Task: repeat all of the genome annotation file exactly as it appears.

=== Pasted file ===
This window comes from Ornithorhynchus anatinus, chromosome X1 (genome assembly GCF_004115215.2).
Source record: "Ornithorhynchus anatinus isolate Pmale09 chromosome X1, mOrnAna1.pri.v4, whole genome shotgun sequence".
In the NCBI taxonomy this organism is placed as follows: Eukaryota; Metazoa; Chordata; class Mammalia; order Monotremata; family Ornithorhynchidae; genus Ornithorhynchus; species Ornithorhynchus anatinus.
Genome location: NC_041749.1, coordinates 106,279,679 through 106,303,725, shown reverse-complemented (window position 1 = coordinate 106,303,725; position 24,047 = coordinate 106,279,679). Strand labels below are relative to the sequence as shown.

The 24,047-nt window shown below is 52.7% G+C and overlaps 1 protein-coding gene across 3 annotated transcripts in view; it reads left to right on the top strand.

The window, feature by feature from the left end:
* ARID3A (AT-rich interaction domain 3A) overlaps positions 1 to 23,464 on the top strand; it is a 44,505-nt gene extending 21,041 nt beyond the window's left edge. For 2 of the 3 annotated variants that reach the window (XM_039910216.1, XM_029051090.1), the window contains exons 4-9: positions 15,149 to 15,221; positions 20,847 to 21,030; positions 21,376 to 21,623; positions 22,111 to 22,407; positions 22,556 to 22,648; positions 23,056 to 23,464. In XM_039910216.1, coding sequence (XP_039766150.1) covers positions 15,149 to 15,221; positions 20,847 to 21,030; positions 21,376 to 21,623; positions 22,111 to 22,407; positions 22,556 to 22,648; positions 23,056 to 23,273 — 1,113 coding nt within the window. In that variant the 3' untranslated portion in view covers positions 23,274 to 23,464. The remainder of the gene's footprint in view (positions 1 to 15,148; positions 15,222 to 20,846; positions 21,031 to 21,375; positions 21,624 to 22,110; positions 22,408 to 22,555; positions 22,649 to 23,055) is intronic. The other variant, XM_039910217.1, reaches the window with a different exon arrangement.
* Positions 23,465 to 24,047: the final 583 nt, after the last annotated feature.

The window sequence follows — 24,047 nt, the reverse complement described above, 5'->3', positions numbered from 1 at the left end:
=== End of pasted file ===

This window comes from Ornithorhynchus anatinus, chromosome X1 (genome assembly GCF_004115215.2).
Source record: "Ornithorhynchus anatinus isolate Pmale09 chromosome X1, mOrnAna1.pri.v4, whole genome shotgun sequence".
In the NCBI taxonomy this organism is placed as follows: Eukaryota; Metazoa; Chordata; class Mammalia; order Monotremata; family Ornithorhynchidae; genus Ornithorhynchus; species Ornithorhynchus anatinus.
Genome location: NC_041749.1, coordinates 106,279,679 through 106,303,725, shown reverse-complemented (window position 1 = coordinate 106,303,725; position 24,047 = coordinate 106,279,679). Strand labels below are relative to the sequence as shown.

The 24,047-nt window shown below is 52.7% G+C and overlaps 1 protein-coding gene across 3 annotated transcripts in view; it reads left to right on the top strand.

The window, feature by feature from the left end:
* ARID3A (AT-rich interaction domain 3A) overlaps positions 1 to 23,464 on the top strand; it is a 44,505-nt gene extending 21,041 nt beyond the window's left edge. For 2 of the 3 annotated variants that reach the window (XM_039910216.1, XM_029051090.1), the window contains exons 4-9: positions 15,149 to 15,221; positions 20,847 to 21,030; positions 21,376 to 21,623; positions 22,111 to 22,407; positions 22,556 to 22,648; positions 23,056 to 23,464. In XM_039910216.1, coding sequence (XP_039766150.1) covers positions 15,149 to 15,221; positions 20,847 to 21,030; positions 21,376 to 21,623; positions 22,111 to 22,407; positions 22,556 to 22,648; positions 23,056 to 23,273 — 1,113 coding nt within the window. In that variant the 3' untranslated portion in view covers positions 23,274 to 23,464. The remainder of the gene's footprint in view (positions 1 to 15,148; positions 15,222 to 20,846; positions 21,031 to 21,375; positions 21,624 to 22,110; positions 22,408 to 22,555; positions 22,649 to 23,055) is intronic. The other variant, XM_039910217.1, reaches the window with a different exon arrangement.
* Positions 23,465 to 24,047: the final 583 nt, after the last annotated feature.

The window sequence follows — 24,047 nt, the reverse complement described above, 5'->3', positions numbered from 1 at the left end: